A Failure Of Leadership
If your only source of information about Georgia’s public schools was the news releases distributed by the office of state school Supt. Kathy Cox, you’d think that our kids are surely being educated in the best of all possible worlds.
You can almost hear Cox squealing with delight in the quotes she routinely includes in her press releases: Our teachers are doing a great job implementing our new curriculum! Student performance is rising and the achievement gap is closing! All of our schools are working hard to provide Georgia’s students with a great education!
Judging from Cox’s public comments, it would seem that everything is great and everybody wants to do everything they can to give children the best education they could ever hope to get.
As with all public officials, of course, you have to ignore what they’re saying for public consumption and examine what they’re doing in private. Those private moments will give more accurate insight into what our elected leaders really believe.
One such moment for Cox occurred back in January 2004 when she tried to remove from the state’s science curriculum all references to evolution and other scientific concepts that are opposed by Christian fundamentalists. She added insult to injury by proposing that “intelligent design,” another name for biblical creationism, be taught to Georgia students.
Cox ultimately retreated from that nonsensical position when the media publicized her efforts to scrub the curriculum and ignited a firestorm of controversy.
There have been other revealing comments from our top education officials.
A group of public school systems teamed up to file a lawsuit against the state four years ago in which they alleged that Georgia is not meeting its constitutional obligation to provide funding for an “adequate” public education. The lawyers involved in this litigation have spent many hours questioning school officials as to what, in their opinion, constitutes an adequate education.
One of Cox’s department heads, in the middle of giving a deposition, was asked if she thought science classes were part of an adequate education. “I think you can do without science,” the official replied.
“You think you can have an adequate education without any science education whatsoever?” the lawyer asked.
“My opinion is that I can – I personally can live without science,” the school official said.
A few minutes later, in response to a similar question about social studies courses in public schools, that same official told the attorneys: “I think you can fail social studies and get an adequate education.”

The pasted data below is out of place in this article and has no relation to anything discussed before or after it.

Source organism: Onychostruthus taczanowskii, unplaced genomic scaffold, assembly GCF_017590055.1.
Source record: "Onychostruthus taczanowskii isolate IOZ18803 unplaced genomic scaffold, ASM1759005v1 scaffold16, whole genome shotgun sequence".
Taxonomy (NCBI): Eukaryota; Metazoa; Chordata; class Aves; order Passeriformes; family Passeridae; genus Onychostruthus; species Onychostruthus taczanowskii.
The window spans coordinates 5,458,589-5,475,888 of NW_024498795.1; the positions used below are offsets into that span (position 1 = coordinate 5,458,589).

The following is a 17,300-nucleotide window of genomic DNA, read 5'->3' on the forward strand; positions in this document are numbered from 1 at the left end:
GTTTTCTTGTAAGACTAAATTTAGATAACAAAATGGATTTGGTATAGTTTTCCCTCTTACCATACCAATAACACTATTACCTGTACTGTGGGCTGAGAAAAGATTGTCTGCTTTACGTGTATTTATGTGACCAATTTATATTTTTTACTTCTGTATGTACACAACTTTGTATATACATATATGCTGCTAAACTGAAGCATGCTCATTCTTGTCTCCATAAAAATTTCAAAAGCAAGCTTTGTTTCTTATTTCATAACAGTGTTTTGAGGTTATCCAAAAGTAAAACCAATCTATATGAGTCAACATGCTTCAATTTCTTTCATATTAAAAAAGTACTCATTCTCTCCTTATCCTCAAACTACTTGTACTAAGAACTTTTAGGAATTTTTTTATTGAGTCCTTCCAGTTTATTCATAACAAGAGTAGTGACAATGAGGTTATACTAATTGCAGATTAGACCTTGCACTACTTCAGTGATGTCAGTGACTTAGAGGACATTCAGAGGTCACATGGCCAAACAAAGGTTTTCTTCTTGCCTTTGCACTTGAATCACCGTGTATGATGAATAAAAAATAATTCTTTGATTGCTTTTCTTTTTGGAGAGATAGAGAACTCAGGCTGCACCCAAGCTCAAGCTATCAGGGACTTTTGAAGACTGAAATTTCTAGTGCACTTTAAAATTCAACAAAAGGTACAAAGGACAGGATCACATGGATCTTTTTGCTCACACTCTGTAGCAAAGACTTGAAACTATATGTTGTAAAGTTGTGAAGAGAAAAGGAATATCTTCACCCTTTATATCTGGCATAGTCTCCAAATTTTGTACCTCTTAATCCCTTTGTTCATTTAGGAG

Lawyers also questioned Gov. Sonny Perdue’s education policy adviser. She was asked if she thought it was acceptable that Georgia ranked only 46th among the states in average SAT scores. She replied that she was “very proud” of that ranking, in light of the state’s previous last-place ranking.
“This is perhaps the most disheartening attitude I’ve seen in my 15 years involved with education in Georgia,” said a teachers’ lobbyist after reading the comments of those officials. “If this doesn’t outrage people, then there’s very little hope for K-12 in our state.”
Keep those comments in mind as you consider this: Nearly 40 percent of the state’s eighth graders who took the science portion of the Criterion-Referenced Comp-etency Test (CRCT) in 2008 failed it. More than 70 percent of Georgia’s sixth- and seventh-graders failed the social studies portion of the CRCT.
There’s plenty of blame to go around.
Many parents have failed to do their duty and make sure that their kids read books and finish homework assignments. Legislators have failed to provide the full amount of dollars required by an outmoded funding formula. Teachers’ groups have resisted the idea of holding bad teachers accountable for their performance.
But this crisis, I think, starts at the top. You have a state school superintendent who wanted to remove evolution from the science curriculum and whose underlings have said that students don’t need to take science or social studies to get an adequate education – not to mention a governor whose staff is “very proud” that the state’s students rank in the bottom 10 percent on college board scores.
If our kids are failing, it’s because we’re failing our kids.